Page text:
This weekend, Trinitas students continued the long tradition of dramatic stage productions with two performances of C. S. Lewis’s The Lion, the Witch, and the Wardrobe. In the midst of amazing costumes and captivating sets, it is helpful for us to consider why Trinitas invests time and resources into drama.
By definition, drama is a picture or representation of human life in that succession and change of events that we call story told by means of dialogue and presenting in action the successive emotions involved. As Shakespeare wrote, all the world’s a stage and each of us plays a part. Drama enables students to enter past, present, and future worlds and to explore and discover the lives of others, whether in historical, biblical, or literary settings.
Drama is another tool for educators to use to teach the essentials of the core disciplines of Christian education.
In classroom settings, our students are often called upon to perform orations, poetry recitations, duets and monologue acting, and even plays with quality writing. It is at this point that the teacher is compelled to use his own creative abilities to provide appropriate drama, poetry, historical speeches or original works that fulfill the definition of drama. In doing so each student is offered a significant learning experience that is not based on perceived talent.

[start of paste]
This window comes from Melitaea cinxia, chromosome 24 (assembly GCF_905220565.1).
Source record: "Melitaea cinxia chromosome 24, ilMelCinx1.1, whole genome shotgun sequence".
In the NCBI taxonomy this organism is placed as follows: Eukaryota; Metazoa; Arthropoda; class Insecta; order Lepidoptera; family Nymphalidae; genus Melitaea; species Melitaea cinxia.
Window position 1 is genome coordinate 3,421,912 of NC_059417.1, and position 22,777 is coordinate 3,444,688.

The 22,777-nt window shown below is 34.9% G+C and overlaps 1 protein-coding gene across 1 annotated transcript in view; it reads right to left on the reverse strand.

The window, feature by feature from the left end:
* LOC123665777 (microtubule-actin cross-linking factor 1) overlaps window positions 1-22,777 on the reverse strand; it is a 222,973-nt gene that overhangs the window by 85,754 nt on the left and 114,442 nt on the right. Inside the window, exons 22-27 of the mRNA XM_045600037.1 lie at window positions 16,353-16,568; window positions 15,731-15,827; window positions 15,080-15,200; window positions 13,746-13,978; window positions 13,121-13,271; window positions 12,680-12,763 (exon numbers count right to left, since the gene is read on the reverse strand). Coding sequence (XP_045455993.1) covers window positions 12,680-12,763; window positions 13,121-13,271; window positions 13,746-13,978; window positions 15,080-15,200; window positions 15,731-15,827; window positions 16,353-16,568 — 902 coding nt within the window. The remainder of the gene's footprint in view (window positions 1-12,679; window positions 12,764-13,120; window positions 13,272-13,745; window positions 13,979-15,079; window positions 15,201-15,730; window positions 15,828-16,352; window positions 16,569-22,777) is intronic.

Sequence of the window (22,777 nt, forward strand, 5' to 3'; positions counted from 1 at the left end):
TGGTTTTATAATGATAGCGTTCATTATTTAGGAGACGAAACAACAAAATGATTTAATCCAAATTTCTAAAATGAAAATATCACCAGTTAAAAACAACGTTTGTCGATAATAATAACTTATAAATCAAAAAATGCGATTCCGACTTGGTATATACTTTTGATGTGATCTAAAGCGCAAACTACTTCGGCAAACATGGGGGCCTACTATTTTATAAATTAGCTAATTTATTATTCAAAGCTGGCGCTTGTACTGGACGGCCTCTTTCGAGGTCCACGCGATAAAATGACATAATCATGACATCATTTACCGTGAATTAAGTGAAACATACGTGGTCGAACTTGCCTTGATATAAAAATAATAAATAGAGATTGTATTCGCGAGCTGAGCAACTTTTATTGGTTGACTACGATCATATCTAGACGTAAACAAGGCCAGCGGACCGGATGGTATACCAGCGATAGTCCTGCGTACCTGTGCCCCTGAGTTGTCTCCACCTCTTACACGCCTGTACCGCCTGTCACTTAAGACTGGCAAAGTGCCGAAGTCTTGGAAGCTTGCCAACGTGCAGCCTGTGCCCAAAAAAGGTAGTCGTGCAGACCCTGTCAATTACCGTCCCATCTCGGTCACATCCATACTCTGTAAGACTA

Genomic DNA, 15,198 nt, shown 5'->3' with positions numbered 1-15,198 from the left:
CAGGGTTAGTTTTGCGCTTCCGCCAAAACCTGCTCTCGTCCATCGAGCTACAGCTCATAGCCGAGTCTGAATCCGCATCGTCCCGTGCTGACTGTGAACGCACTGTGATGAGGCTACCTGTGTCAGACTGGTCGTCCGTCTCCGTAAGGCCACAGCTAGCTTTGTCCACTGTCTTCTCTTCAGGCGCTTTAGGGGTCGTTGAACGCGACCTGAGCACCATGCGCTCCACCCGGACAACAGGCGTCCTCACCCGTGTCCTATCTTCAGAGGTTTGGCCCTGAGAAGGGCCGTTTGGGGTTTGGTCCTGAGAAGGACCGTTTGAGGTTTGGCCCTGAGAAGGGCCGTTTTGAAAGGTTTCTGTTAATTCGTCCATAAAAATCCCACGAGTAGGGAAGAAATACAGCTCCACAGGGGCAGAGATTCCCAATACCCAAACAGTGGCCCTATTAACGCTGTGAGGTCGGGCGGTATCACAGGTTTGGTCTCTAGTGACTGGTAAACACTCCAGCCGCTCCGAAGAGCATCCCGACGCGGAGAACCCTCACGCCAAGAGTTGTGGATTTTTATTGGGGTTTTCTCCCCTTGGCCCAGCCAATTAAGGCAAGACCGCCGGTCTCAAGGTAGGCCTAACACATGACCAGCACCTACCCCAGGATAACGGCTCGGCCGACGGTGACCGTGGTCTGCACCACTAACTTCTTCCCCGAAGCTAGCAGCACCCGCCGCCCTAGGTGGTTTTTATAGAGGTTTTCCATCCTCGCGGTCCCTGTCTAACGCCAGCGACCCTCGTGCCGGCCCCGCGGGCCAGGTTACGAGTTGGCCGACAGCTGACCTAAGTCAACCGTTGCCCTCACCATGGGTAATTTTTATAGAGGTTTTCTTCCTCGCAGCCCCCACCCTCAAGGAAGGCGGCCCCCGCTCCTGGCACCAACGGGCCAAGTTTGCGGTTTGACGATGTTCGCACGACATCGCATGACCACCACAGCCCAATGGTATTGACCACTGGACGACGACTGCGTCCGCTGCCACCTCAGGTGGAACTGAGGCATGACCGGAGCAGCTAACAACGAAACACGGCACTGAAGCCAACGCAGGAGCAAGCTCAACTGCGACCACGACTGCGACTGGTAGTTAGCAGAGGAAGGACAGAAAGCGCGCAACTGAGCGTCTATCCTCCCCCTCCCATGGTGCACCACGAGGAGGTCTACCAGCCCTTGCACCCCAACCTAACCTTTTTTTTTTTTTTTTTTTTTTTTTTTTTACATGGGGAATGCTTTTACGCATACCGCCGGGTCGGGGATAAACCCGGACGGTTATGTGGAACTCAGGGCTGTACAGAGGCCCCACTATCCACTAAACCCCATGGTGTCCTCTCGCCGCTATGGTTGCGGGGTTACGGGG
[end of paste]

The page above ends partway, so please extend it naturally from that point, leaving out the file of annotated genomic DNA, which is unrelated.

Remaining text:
Classroom exercises are used on a regular basis to develop voice, diction, movement, rhythm, memory, and group action. The grammar stage begins with exercises in voice, diction, and recitation, moving by the 4th grade to duet acting and one-act plays. The logic stage continues to develop the previous areas and moves to basic “persona” development. The rhetoric stage for the performer will consist of all the former areas and include “persona” analysis and personal speech writing. As you can see the full scope of a classical education cannot detach drama from the disciplines of English, Literature, or History.
In conclusion, drama taught in the setting of classical education from a Christian worldview and with a view to restoration gives a student the opportunity to test his virtues, grow his conscience and overcome obstacles while developing the ability to judge the internal and external influences in the performing arts.